Where things get interesting is with C-band frequencies that provide a great balance between 5G wireless speeds and latency, and larger coverage areas with respect to the location of the base station.
C-band deployments will be well-suited to provide high-performance 5G wireless coverage in our homes.
And it will hopefully become a strong alternative for internet access instead of being held hostage by our CATV companies, which typically charge exorbitant prices for unimpressive internet service.
For those of us who live within coverage areas of these kinds of networks, fixed 5G wireless broadband will become a service offering.
5G absolutely does work indoors. But it does require that the 5G wireless network is built out in a way to provide such coverage.
And in dense urban areas, that will even mean putting 5G base stations inside some buildings.
Ultimately, building penetration will be enabled by rolling out the small cell network architecture until signal levels inside of buildings enable connectivity.
And I’ve actually confirmed that this works myself. I was even able to connect to a 5G network from the inside of an old bank, right next to the vault.
You can watch my indoor speed test below.
So while there’s still a ways to go as these networks expand their coverage, we will certainly be able to access 5G indoors.
And the infrastructure required to make 5G a reality is just one reason I think this is the biggest tech investment trend of the decade.
In fact, I’m convinced the opportunity here is actually five times bigger than I previously thought. As investors, we need to make sure we’re paying attention to 5G technology.
If you want to learn about my top 5G plays, go right here for all the details.
Next, a question for Teeka Tiwari.
As regular readers will know, Teeka became the youngest-ever vice president at storied Wall Street firm Shearson Lehman when he was just 19 years old.
He later set up his own hedge fund… before finally leaving Wall Street and starting his own newsletter.
To my knowledge, he was the first guy in our industry to recommend individual cryptos in a major financial newsletter.
And his readers are glad he took the plunge.
Teeka first recommended bitcoin to readers of our Palm Beach Letter and Palm Beach Confidential advisories back in April 2016.
Since then, it’s up 10,375%.
But not everyone feels that bitcoin has lived up to expectations…
Reader question: I was shocked to read that it’s relatively easy for an outfit such as the FBI to trace bitcoin transactions back to you.
The whole reason I got into bitcoin was that it was portrayed as a completely anonymous way to transact, not subject to government tracking and intrusion.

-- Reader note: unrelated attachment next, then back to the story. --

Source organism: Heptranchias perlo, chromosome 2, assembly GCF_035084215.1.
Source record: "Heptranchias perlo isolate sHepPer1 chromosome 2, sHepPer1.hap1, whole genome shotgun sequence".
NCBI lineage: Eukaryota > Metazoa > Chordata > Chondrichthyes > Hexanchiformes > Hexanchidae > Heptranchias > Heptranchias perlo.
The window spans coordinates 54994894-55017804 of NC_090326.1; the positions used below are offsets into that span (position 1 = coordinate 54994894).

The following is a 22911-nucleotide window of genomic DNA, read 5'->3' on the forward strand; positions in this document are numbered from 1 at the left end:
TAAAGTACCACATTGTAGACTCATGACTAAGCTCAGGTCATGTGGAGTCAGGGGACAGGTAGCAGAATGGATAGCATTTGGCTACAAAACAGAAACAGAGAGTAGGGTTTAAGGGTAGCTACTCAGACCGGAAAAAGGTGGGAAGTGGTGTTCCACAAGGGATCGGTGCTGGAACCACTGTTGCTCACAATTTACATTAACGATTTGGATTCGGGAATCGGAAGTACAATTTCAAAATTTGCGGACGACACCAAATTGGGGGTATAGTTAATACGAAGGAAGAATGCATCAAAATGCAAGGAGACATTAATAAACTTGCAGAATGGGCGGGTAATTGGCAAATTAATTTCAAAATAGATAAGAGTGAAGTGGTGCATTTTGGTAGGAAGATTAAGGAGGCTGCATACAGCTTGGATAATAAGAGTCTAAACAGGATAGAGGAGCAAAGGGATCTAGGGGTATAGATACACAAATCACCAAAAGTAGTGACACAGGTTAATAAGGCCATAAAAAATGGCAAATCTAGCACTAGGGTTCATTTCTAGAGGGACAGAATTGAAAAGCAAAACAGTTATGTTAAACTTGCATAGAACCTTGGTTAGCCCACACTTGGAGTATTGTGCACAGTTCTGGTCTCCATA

I didn’t think of it as an investment vehicle – although I’m definitely not complaining about its performance in that regard. My motivation was PRIVACY. Apparently I’m a very naïve person to think that anything can escape the long arm and prying eyes of government.
Please expound on this. Are you really saying cash is a better mode of transacting privately than bitcoin?
– Hagan H.
Teeka’s answer: Hi, Hagan. You’re not wrong. A lot of folks believe bitcoin is an anonymous payment network. But it’s actually the most transparent payment network in the world.
Bitcoin transactions are stored publicly and permanently on the bitcoin blockchain. That’s the shared digital ledger where all transactions are recorded. Anyone can look at the holdings or transactions associated with the cryptocurrency wallet app you use. And from there, it’s easy to find out your real-world identity.
In that sense, yes – cash is a better mode of transacting privately than bitcoin.
Looking down the road for bitcoin, there are developments happening on the core code by way of a potential called Taproot/Schnorr. This will enhance privacy and scalability of the network by batching transactions together.
But keep in mind, bitcoin didn’t try to solve the problem of anonymous transactions. It set out to solve the problem of central control of money with its decentralized currency. And it’s done exactly that…
If you’re interested in cryptocurrencies that solve the problem of online payment privacy, there are plenty of “privacy coins” out there. One of them, Monero (XMR) is up nearly 2,000% since I recommended it September 2016. It uses always-on privacy to obscure sending and receiving wallet addresses and transaction amounts.
Sticking with “the king of cryptocurrencies,” we return to a question we posed in last Wednesday’s mailbag regarding bitcoin’s big drop…
Was bitcoin’s recent drop caused by a tweet that Tesla CEO Elon Musk sent out about bitcoin’s energy use?
If you recall, Musk said Tesla would suspend bitcoin as acceptable payment for its cars.
This was a 180-degree shift.
Just two months earlier, Tesla began accepting bitcoin as payment.
And in February, the company invested $1.5 billion of its corporate treasury in the crypto.
I asked you if you think that Musk purposely criticized bitcoin so he could benefit from a price drop.
You sent us a ton of feedback. We’ll wrap up today’s dispatch with a small selection…
Reader comment: Yes I do. Big mouth billionaire. He should learn to shut his mouth. I don’t believe that he didn’t sell some of his bitcoin before he opened his big mouth. He was the cause of this crash. These losses could take years to recoup.
– Rand N.
Reader comment: What a scumbag. He either drove bitcoin down to buy more cheaper, or he sold at higher prices and will repurchase. I wish I could take advantage of the dip, but I cannot. I do not have extra cash.
– Richard P.
Reader comment: Musk did the same thing with Tesla when he went on a podcast and smoked a joint. Tesla went to rock bottom, and I’ll bet he bought with both fists.
– Steve S.
Reader comment: I bought some more bitcoin during the plunge. But I can’t help wondering if anyone is saying that Teslas are bad for the environment because part of the electricity they burn comes from coal. I know Elon would never admit that.
– Mike A.
That’s all for this week’s mailbag.
Remember, if you have a question for anyone on the Legacy team, be sure to send it to [email protected].
Have a great weekend.
May 28, 2021